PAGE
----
Thats' from the 3gpp code isn't it? I think the intention of spline_resampler.c is to allow handsets whose DACs don't support the rate of a received file to downsample to a supported rate.As you want to upsample, I'm not sure this code is directly applicable, but I haven't looked into it.With downsampling, you need to filter first to remove frequencies above the Nyquist limit, then interpolate to the new, lower sampling rate.With upsampling, you need to interpolate to the new higher sampling rate then filter afterwards to remove any frequencies that have been introduced above the Nyquist limit of the lower rate.In theory, which ever way you're going between the same pair of sampling rates (up or down), the cut-off frequency should be the same, assuming an ideal filter.The speex resampler code looks useful, seems to have a liberal license, works for arbitrary rates, and it implements upsampling intelligently, in that it recognises that the filter design for downsampling must ensure good attenuation at and above the Nyquist limit, but for upsampling, the content is already low on content very close to the Nyquist limit and zero above it until you introduce aliasing by your chosen method of interpolation, so they can be more relaxed about the attenuation close to the limit and preserve audio frequencies better by choosing a slightly higher cut-off frequency when upsampling than they do when downsampling. It also offers FIXED POINT or FLOATING POINT versions, which you can choose depending on your hardware, and I believe it has been tested when compiled for numerous popular platforms (certainly the Opus source code which includes the same resampler has been tested very widely prior to IETF standardization)The speex one calculates the sinc function on the fly, calculates the cut-off mathematically but has a number of Kaiser window functions pre-calculated in the source code, but it includes some values for adjusting the filter cut-off frequency for upsampling versus downsampling.It can essentially be treated as a black box that just does the job without having to understand how.(P.S. That's the right SoX project you linked to a few posts above, and their resampling code has been implemented in a fb2k plugin which you mentioned in the other link. Some people get very picky about inaudible differences that can show up on graphs, where SoX resampler performs very well. I doubt there's an audible difference from fb2k's PPHS resampler or speex's for normal sampling rates. I guess there's a modest chance of slight audibility when upsampling from very low sample rates such as 8kHz.)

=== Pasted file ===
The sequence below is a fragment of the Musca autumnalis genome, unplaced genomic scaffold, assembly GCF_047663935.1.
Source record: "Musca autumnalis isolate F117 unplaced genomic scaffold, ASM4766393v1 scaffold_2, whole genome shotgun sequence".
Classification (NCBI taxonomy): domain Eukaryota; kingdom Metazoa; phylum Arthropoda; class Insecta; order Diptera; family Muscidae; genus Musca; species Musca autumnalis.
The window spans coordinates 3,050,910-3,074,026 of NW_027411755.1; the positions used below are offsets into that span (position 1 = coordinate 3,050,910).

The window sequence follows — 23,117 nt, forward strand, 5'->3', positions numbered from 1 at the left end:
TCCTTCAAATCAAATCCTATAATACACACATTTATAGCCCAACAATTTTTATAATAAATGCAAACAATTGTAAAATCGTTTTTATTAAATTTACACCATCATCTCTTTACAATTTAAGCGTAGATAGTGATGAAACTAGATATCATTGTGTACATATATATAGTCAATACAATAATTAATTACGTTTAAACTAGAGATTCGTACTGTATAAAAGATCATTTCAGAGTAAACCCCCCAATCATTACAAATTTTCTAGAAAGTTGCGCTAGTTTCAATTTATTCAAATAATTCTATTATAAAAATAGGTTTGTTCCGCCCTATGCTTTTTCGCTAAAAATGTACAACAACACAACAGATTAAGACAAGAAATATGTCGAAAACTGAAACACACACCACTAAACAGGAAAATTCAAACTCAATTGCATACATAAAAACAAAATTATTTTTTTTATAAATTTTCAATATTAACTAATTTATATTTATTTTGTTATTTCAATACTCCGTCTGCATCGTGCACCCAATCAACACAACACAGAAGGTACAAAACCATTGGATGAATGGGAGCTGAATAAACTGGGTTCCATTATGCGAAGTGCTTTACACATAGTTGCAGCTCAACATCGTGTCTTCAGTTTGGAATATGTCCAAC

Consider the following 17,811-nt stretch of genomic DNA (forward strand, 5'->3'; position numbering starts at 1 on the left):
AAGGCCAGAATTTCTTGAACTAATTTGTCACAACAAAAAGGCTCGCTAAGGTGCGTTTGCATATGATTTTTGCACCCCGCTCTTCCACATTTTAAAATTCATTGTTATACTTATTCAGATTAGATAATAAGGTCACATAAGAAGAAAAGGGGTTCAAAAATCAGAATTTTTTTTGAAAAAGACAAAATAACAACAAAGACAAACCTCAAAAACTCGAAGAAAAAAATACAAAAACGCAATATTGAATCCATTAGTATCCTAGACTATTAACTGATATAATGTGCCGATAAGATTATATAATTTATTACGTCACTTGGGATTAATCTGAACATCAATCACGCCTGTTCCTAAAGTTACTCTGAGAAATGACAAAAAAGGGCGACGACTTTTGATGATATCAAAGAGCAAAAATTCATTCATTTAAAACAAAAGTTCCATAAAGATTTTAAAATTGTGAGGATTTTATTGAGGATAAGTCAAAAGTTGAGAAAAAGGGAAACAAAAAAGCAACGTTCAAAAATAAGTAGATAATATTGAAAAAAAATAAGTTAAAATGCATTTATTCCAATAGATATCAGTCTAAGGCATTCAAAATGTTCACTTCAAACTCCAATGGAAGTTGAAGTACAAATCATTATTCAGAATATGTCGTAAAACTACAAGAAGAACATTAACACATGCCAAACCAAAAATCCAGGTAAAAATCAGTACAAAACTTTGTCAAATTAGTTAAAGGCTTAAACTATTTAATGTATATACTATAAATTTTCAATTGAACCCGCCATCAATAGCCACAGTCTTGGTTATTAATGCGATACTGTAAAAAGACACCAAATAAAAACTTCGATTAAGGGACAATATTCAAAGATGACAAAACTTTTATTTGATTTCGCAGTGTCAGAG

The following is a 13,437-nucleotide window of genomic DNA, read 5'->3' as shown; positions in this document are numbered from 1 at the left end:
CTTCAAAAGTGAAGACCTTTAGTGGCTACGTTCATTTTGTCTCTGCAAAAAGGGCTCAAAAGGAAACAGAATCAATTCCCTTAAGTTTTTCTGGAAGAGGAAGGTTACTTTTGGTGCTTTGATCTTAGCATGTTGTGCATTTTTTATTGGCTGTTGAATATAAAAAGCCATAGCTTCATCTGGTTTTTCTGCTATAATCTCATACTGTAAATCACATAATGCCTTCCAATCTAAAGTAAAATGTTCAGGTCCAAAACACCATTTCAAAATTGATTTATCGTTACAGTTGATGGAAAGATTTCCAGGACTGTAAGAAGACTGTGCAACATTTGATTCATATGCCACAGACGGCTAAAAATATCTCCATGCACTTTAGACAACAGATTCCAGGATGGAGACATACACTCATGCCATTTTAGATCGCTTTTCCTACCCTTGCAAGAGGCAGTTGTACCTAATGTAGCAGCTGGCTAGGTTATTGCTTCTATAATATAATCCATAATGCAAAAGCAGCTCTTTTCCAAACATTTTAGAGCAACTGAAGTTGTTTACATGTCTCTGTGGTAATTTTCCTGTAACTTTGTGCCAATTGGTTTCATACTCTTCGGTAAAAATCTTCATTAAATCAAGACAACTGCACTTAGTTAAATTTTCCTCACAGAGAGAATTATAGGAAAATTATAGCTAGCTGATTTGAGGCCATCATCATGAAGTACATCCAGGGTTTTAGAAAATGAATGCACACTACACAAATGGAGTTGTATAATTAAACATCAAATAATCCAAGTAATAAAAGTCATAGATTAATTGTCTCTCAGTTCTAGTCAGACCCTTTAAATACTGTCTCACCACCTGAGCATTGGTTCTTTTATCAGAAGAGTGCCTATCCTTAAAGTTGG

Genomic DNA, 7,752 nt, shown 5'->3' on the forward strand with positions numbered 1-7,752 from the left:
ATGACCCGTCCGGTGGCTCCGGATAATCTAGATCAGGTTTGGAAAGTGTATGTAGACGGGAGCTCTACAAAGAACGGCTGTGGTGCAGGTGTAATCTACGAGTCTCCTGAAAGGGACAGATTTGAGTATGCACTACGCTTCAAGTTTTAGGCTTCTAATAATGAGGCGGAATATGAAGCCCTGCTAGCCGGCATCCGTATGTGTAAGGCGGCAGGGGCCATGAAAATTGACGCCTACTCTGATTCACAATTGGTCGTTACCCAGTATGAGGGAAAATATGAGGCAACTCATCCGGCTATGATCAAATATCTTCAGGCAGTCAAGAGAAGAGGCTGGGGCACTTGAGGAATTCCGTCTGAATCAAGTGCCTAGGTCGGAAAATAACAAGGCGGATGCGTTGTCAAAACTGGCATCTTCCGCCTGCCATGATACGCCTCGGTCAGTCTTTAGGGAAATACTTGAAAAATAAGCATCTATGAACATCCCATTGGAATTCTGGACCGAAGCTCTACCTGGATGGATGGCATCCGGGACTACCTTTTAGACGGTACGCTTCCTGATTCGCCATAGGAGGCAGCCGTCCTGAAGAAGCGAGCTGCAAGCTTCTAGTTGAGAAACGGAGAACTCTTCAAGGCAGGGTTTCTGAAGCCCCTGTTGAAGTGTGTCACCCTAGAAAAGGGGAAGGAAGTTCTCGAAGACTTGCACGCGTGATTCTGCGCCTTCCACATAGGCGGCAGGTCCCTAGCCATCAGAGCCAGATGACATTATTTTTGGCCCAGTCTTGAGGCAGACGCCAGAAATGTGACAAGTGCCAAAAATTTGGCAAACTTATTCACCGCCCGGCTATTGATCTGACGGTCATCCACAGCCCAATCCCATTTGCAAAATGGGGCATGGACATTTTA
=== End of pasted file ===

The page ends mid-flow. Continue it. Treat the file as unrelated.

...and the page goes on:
How about the 'mono' question,do you know have to get the mono decoder output file ?I set the CT mono debug mode, but it seems everytime when the program goes to 'interleaveSamples(&TimeDataFloat,&TimeDataFloat[frameSize],pTimeDataPcm,frameSize,&numChannels);'the 'numChannels' will change from 1 to 2, but if I let the numchannels keep 1, I will get the mono output ,but the sound will sounds totally wrong...I choose the 96kbps-mono.I am confused.Looking forward to your reply.